How We Got to Dessert
By DAWN DRZAL
Eel in marzipan and goose-liver macaroons may sound like outtakes from Monty Python’s “Crunchy Frog” skit, but in SWEET INVENTION: A History of Dessert (Chicago Review Press, $24.95), Michael Krondl tells us that the eel was offered at a 16th-century Italian banquet while the cookies, known more elegantly as foie gras macaroons, are the creation of a 21st-century Parisian pastry chef. These two dishes show how the relationship between sweet and savory has come full circle — from medieval and Renaissance Europe, when there was no division between them, to their segregation during the 20th century and back again to the current era, in which cutting-edge chefs delight in toying with our expectations.
Krondl’s book attempts to chronicle the evolution of the sweet course by visiting six regions that roughly reflect sugarcane’s spread across the world: India, the Middle East, Italy, France, Austria and the United States. After all, at the heart of dessert is sugar, “the prime mover,” Krondl thoughtfully points out, “of the trans-Atlantic traffic in human beings.” As the author of “The Taste of Conquest: The Rise and Fall of the Three Great Cities of Spice,” he is qualified to tell the shameful story of sugar as spice.
Although science has established that our love of sweet things is rooted in evolution, Krondl posits that “dessert is a purely cultural phenomenon.” Thus the Sacher torte, “an edible manifestation of an urban, cosmopolitan Vienna, as smooth and fitted as a little black cocktail dress,” embodies Austria’s tradition of skilled artisanal pastry cooks. Contrast this with America’s “rural and profoundly unaristocratic” apple pie, an expression of our nation’s “almost religious attitude about home baking.”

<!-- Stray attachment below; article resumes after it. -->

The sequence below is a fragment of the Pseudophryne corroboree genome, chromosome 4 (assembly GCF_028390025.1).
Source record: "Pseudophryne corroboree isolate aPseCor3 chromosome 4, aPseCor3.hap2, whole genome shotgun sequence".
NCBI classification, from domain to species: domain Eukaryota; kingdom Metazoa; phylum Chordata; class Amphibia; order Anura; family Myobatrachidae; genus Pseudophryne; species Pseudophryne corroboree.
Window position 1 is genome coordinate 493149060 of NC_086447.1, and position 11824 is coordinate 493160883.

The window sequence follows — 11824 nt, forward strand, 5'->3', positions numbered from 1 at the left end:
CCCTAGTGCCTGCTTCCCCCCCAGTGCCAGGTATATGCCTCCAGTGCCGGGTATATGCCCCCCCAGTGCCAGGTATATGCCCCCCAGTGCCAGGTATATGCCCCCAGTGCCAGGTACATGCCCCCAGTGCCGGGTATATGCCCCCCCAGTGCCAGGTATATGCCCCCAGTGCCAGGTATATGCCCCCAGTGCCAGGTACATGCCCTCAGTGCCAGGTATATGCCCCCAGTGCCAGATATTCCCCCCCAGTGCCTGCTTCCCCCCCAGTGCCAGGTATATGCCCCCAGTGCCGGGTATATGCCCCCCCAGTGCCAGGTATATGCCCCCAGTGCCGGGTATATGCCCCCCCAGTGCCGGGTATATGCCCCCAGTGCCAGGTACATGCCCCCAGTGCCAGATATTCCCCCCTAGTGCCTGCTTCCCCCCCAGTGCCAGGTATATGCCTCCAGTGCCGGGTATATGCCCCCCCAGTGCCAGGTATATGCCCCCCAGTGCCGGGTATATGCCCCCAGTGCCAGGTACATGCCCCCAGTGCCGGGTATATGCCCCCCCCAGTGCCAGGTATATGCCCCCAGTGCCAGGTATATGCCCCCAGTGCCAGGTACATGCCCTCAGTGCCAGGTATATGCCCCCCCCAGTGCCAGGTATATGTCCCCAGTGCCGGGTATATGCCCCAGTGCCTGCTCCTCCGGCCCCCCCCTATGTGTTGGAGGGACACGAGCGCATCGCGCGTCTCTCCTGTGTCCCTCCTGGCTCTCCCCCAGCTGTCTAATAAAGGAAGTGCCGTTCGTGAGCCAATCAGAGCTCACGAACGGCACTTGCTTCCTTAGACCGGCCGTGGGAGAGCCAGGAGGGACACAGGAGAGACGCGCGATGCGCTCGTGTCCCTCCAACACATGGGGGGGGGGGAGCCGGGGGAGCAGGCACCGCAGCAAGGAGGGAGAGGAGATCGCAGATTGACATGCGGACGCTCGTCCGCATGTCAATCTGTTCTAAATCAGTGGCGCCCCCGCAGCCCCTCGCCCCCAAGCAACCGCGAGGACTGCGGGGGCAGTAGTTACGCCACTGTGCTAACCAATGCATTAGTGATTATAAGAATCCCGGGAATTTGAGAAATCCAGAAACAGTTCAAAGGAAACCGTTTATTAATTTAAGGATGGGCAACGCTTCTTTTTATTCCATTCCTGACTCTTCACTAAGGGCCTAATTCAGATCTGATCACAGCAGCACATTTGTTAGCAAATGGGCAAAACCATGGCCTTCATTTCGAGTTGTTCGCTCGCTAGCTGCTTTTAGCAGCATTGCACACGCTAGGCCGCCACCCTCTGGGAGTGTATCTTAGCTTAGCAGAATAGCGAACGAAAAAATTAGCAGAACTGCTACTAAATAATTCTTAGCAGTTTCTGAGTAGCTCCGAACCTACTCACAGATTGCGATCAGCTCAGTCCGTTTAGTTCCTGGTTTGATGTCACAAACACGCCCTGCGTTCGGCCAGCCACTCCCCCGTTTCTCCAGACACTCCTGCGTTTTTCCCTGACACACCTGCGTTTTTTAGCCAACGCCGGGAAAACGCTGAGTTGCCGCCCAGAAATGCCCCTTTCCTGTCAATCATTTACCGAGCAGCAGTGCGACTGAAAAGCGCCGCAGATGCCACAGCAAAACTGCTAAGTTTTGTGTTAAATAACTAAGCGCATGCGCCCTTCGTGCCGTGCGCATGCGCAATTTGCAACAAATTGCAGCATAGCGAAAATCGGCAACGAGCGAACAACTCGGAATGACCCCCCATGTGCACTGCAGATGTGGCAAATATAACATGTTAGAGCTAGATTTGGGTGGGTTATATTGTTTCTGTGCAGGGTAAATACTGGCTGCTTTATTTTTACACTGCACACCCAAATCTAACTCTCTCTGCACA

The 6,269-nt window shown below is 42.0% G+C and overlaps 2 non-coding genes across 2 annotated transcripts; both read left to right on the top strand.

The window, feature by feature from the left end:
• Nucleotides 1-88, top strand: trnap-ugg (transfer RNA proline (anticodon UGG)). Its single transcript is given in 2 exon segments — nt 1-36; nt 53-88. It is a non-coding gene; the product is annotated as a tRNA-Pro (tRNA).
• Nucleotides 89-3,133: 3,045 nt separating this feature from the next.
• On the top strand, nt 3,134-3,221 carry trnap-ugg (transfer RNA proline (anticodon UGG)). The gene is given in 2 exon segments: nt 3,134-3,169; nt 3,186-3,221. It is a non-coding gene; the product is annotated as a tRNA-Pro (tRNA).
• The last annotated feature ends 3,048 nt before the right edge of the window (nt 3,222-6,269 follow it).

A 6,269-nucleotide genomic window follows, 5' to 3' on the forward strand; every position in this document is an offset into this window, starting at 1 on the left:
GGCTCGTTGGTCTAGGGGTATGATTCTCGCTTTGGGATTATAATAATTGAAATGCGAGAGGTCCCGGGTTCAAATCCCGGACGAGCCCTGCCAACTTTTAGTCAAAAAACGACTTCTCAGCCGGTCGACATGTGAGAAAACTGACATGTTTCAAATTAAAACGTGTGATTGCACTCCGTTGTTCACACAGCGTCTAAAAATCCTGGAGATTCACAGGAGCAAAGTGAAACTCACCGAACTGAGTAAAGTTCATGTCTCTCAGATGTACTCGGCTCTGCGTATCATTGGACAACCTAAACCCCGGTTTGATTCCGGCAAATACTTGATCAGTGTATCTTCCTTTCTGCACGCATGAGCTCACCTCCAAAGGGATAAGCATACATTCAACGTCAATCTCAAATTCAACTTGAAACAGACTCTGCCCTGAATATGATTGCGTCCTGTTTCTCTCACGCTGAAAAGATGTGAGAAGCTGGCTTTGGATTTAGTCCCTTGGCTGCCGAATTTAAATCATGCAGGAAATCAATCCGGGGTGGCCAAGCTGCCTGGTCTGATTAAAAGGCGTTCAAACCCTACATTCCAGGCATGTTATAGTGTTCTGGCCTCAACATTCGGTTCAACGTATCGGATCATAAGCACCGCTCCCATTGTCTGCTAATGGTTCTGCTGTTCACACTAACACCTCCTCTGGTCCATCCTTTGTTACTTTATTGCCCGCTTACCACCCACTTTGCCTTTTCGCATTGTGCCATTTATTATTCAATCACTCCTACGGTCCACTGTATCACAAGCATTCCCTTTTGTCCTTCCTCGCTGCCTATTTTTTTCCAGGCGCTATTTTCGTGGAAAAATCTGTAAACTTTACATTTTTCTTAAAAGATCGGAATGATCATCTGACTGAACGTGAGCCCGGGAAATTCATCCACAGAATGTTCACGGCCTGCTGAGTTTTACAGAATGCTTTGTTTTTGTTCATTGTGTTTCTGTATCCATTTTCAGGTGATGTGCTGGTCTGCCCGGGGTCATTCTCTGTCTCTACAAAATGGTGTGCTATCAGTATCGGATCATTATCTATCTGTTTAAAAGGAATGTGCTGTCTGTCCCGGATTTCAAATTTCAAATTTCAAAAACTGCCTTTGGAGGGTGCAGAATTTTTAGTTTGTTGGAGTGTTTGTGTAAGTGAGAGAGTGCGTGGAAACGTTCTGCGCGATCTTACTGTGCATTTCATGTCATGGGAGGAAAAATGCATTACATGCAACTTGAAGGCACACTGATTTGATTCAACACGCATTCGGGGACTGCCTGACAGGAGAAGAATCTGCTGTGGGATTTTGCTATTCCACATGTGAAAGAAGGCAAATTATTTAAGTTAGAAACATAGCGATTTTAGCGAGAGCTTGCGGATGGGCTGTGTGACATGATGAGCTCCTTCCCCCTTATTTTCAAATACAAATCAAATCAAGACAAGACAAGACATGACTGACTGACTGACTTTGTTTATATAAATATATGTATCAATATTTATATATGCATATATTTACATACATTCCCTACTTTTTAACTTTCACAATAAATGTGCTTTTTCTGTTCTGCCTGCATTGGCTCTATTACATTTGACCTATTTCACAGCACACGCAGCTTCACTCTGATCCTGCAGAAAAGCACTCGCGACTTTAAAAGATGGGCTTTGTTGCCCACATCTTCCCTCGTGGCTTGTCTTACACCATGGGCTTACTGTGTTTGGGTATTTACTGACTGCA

Unfortunately, Krondl’s fascinating cultural account is embedded deep within another, far less digestible one. Somehow he fails to draw the crucial distinction between a history of dessert, certainly an ambitious enough subject, and a history of individual desserts. After a seemingly endless trudge through the “thousand and one sweet layers” of Middle Eastern cooking, I reached what Krondl calls the “smoking gun” — that kasutera or “castela cake” was introduced into Japan by the Portuguese in the 16th century — and my first thought was, “Hand it to me, quick.”
“The French noun dessert,” Krondl explains, “originates with the verb desservir, or un-serve, that is, to remove what has been served. In other words, le dessert was set out once the table had been cleared of the dishes that made up the main part of the meal.” Although the term appears a couple of times in the late 14th century, it would not attain its current meaning until roughly 1900.
Medieval European cooks added a lot of sugar to their savory dishes, and at that Italian meal in 1529 featuring the eel in marzipan, Krondl reports, “anchovy salad was served alongside sugar-dusted cream pies.” By the mid-17th century, however, when La Varenne wrote “Le Cuisinier François,” a weak “Maginot line” had been established between sweet and savory. Sugar was banned from salty dishes, but sweet foods were still served concurrently with meats and fish. Yet the breach had been opened and would be widened further by the gradual replacement, 150 years later, of “service à la française, the custom of serving numerous dishes simultaneously, . . . by service à la russe, where one dish followed another.” A century of Russian service ultimately resulted in dessert as we know it.
Today we have the surreal experiments of a generation of young “molecular gastronomists” inspired by Ferran Adrià of the legendary — and, lamentably, recently closed — restaurant in Catalonia, El Bulli. At one such meal, “oysters come with a gin and tonic foam, barnacles sit atop cubes of watermelon, seared foie gras is served with cherries and octopus.” Mmm. Just like Grandma used to make.